A radical shake-up of the UK’s GB£7bn trillion (US$9.06 trillion) investment market has been ordered by Britain’s financial regulator in an attempt to stamp out conflicts of interest and restore savers’ trust in the asset management industry.
The Financial Conduct Authority (FCA) told fund managers on Wednesday to overhaul their charging structures and improve governance standards following a two-year investigation into competition issues in asset management. The sweeping set of measures, which are yet to be finalised, would make the UK one of the toughest regimes in the world for asset managers as London considers its post-Brexit future.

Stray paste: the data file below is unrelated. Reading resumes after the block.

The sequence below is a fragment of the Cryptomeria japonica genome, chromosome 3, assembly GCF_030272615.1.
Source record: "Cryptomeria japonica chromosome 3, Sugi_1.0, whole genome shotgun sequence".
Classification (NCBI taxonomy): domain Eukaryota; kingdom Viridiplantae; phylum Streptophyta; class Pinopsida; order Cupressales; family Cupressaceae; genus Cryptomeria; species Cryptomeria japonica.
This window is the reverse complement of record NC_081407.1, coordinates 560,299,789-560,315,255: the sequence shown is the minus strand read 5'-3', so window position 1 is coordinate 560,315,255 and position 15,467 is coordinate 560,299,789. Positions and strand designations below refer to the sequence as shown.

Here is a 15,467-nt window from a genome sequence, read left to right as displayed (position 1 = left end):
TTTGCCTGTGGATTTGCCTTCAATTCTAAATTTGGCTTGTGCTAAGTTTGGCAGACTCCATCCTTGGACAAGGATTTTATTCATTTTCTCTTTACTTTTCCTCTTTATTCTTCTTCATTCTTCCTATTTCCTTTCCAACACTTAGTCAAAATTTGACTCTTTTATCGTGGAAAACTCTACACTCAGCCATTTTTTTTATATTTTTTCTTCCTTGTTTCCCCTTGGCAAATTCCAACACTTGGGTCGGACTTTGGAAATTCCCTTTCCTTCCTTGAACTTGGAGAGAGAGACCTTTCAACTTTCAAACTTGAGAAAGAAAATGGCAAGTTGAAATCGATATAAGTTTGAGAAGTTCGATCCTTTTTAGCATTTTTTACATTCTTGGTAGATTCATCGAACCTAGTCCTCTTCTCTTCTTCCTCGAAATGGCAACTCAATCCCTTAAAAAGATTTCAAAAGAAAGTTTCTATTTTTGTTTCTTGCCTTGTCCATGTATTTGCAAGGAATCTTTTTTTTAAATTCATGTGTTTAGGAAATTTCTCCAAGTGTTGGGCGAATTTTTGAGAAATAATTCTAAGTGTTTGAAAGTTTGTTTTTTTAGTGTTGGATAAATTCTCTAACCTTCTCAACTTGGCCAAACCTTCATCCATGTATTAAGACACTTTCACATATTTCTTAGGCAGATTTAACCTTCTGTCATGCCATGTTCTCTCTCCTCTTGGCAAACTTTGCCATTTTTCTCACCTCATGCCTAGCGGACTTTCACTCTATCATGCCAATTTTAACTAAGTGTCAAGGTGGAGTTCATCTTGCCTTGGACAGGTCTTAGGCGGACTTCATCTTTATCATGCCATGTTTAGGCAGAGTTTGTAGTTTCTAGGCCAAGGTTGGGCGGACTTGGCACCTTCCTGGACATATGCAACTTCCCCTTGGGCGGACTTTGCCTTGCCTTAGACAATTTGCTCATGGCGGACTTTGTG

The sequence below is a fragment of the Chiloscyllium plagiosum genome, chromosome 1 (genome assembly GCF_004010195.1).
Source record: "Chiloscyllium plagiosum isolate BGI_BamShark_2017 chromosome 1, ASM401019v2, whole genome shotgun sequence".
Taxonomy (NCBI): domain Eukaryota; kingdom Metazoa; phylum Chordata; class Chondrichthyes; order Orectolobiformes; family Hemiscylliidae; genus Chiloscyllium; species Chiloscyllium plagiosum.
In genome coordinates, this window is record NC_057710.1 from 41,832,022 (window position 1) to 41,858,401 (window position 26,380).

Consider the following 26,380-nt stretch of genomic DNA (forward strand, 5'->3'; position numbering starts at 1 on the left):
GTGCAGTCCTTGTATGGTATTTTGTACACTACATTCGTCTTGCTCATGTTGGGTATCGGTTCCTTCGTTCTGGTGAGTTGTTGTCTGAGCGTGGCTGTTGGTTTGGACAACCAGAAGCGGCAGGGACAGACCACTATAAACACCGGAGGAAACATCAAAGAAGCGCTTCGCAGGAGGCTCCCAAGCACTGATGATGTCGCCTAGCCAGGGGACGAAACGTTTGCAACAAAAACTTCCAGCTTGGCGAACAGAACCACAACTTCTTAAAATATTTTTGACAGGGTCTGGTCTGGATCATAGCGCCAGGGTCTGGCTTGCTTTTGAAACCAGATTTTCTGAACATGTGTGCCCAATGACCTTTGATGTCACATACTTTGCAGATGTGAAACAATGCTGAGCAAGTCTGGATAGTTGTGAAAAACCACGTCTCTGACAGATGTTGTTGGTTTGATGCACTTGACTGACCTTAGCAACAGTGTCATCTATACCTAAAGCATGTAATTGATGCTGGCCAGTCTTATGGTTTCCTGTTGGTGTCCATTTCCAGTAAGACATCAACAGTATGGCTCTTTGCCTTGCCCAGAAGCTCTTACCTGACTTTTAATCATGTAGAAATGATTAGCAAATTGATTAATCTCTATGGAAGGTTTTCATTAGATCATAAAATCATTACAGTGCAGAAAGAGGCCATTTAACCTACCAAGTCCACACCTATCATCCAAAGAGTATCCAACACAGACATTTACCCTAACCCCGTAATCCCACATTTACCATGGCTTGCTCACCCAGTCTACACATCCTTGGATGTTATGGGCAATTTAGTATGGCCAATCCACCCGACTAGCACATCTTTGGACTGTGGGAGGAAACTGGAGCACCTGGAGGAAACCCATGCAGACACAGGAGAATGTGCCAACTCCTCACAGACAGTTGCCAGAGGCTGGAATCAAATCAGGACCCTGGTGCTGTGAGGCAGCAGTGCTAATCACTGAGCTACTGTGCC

The watchdog pressed ahead with the reforms despite heavy lobbying that followed ideas first floated in a deeply critical interim report last year. Its most controversial reform ideas include forcing investment managers to present investors with an all-encompassing fee and to put two independent directors on fund boards.
The FCA also unexpectedly turned its sights on private equity and hedge funds for a lack of transparency over charges. “While our market study did not include private equity funds we heard comments that this is a particularly opaque part of the asset management sector,” it said.
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